It is common for senior-level job candidates to be put through several rounds of interviews and tests.
But now, companies are extending this rigorous hiring process to mid-level candidates as well, in a bid to get the best workers.
Employers at both local and international firms told The Sunday Times that mid- to senior-level candidates can be interviewed as many as 15 times by separate groups of staff in formal and casual settings.
Some companies are checking writing and presentation skills by getting job applicants to submit and present business plans.
At firms such as semiconductor solutions provider Infineon, hiring managers are also using computerised personality tests to decide if they can work with potential hires.
Having more rounds of interviews and tests lengthens the process and makes it more tedious.
But bosses find they can make better-informed decisions about whether candidates will sink or fly if hired.
Before, regional sales director Kannan Chettiar at background screening firm First Advantage would hire staff after three interviews but many disappointed him. They could not meet sales targets, and their writing skills were poor.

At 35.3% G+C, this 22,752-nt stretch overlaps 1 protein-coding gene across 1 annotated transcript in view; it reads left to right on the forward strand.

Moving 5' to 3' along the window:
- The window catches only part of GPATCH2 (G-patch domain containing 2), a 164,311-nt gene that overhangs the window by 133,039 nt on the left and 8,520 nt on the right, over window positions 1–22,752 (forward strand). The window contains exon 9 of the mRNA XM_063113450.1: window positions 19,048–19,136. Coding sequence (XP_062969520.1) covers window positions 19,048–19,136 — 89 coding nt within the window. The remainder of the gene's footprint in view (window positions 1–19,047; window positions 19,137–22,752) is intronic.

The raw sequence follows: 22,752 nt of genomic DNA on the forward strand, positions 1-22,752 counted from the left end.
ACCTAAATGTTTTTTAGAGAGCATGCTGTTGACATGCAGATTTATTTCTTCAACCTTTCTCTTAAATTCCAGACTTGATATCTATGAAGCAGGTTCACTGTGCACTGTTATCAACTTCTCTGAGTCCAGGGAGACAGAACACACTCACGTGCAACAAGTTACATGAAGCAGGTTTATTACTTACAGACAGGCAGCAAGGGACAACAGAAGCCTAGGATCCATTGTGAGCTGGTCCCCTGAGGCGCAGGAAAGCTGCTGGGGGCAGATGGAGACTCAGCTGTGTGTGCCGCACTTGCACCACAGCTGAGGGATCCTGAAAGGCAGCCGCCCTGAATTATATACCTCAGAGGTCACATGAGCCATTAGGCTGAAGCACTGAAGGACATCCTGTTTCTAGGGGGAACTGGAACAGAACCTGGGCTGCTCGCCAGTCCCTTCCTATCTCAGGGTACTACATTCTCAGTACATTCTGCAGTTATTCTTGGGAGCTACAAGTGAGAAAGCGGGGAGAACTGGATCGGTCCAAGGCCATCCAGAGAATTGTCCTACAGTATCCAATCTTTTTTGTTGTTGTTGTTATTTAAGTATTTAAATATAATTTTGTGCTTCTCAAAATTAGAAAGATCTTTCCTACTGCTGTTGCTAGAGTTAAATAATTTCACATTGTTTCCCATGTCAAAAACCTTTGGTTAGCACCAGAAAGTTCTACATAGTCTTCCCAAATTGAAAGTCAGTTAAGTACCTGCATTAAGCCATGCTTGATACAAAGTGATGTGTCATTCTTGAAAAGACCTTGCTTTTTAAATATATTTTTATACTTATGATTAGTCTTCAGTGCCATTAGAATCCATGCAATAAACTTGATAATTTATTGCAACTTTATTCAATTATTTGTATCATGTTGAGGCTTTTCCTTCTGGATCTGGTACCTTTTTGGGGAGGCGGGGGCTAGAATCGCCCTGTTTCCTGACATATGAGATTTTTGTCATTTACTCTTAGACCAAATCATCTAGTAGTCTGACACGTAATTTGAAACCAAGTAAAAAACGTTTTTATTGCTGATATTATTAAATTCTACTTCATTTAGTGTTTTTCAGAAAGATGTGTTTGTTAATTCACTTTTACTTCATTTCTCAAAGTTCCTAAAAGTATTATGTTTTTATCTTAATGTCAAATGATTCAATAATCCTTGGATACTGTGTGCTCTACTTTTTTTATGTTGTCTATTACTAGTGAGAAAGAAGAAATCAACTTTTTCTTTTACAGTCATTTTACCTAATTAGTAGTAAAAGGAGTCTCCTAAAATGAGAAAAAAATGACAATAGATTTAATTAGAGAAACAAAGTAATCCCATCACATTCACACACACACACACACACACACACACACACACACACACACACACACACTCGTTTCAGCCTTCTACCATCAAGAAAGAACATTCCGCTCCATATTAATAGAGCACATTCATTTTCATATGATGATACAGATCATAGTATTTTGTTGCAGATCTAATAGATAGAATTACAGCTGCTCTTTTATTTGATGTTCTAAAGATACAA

"I was spending so much time correcting their mistakes. Then I realised this problem could be solved if I spent more time and effort looking for the right people," he said.
In April, he asked candidates to submit a business plan and explain in writing how they would deal with various challenging scenarios. Candidates are now put through six rounds of interviews and written tests.
"I have hired better staff since putting in place a tougher hiring process, " said Mr Chettiar.
Similarly, job seekers at apartment rental website Airbnb can be interviewed up to 15 times by separate groups of staff with varying seniority levels from various departments. Some interviews focus on personality rather than skills.
"(The multiple interviews) are worth it if, at the end, both Airbnb and the candidate feel certain the position is the right fit," said Ms Lena Sonnichsen, its communications chief for the Asia-Pacific.